Robert’s brother Capt. William F. Griswold (1804-1851) married in 1831 Sarah Noyes Griswold (1815-1903). Henry Colton Shumway, Sarah Griswold, 1831. Watercolor on ivory. Courtesy of Griswold Family Archives did not ask her to stay here, and she said she did not wish to she was going such length, carpeting and curtaining it distressing your Mother as William says she shall not go to Sea this Summer your Mother sends love to your Husband yourself and the dear Children,
…we are all comfortable at home, the babe is perfectly well as good a child as she can be…
I dream of them every night that I sleep do be careful of them Helen, and yourself, you must try to keep healthy and strong to take care of your dear children, they have not commenced at the barn Before he left for London, Robert arranged for the building of a new barn during his absence. yet but I heard they were to commence next week,
“Saturday evening we have now weighed babe she only weighed 14 pounds, that is but little for a three months child but she is very small frame you would be delighted to see her sitting in her carriage entertaining her self for an hour with her play things tell Bob Robert H. Griswold, Jr. (1847-1864), age four and called Bob, was Helen and Robert’s third child. the little Sister plays with his sheep and laughs loud almost as he would, she is the delight of us all, Charles C
Robert’s cousin Charles C. Griswold (1787-1869) had retired to Black Hall after a successful mercantile career in New York where he established a shipping firm, later the Black X line, with his brother John Griswold (1783-1856).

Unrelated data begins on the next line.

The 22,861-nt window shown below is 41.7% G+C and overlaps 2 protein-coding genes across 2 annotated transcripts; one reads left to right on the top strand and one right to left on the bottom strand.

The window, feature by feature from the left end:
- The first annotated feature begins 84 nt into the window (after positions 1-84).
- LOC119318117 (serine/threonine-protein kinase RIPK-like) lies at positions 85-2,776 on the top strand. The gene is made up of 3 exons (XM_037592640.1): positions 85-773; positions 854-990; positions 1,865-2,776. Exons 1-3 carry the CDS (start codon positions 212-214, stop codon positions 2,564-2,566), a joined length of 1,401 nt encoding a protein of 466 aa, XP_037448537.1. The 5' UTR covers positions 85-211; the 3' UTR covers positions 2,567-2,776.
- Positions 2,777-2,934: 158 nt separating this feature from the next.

W.F. Miller, Charles Chandler Griswold, 1864. Watercolor on paper. Courtesy Griswold Family Archives does not wish you to get any Girl Robert and other ship captains not only brought back from London requested items of clothing or household furnishings but also identified promising servants, usually among the Irish immigrants who traveled steerage class on the return voyage of New York packet ships. for them, they have concluded not to have one as they do not want one all the time and will get one from New York, Every thing is beginning to look like summer, the Peach and Cherries trees appear as if the fruit
Peach and cherry trees thrived in the orchard behind Robert and Helen’s home.
Griswold family home, ca. 1900. Lyme Historical Society Archives, Florence Griswold Museum would be as abundant as last year, Tell dear Adell Helen Adele Griswold (1844-1913), age seven, was Helen and Robert’s second child. I made a flower pot for her yesterday of [[?]] and violets but I will have to make many more before the dear children see them,
Miss Ransom Miss Ransom, whose given name is not provided, helped care for baby Florence Ann Griswold (1850-1837) during her parents’ absence. Is now making a Bonnet for the babe, she is very fond of her and kind as possible
Matilda Matilda cooked for the Griswold household; her family name is not mentioned. is happy as possible doing as she pleases in the kitchen, she says almost every day we have fine times don’t we Mrs Powers she is a nice Child —–
I have nothing to interest you my child excepting about your famely, I do not interest myself about other peoples affairs of course I know little, I shall if well write two letters to you in May so that you can hear from us as late as you can, you can not read this without trouble but my head and eyes are so bad I can scarcely write at all – do my children let me hear from you as often as possible to relieve the mind of your anxious mother
Julia A Powers
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Credit: Lyme Historical Society Archives, Florence Griswold Museum, Lane Papers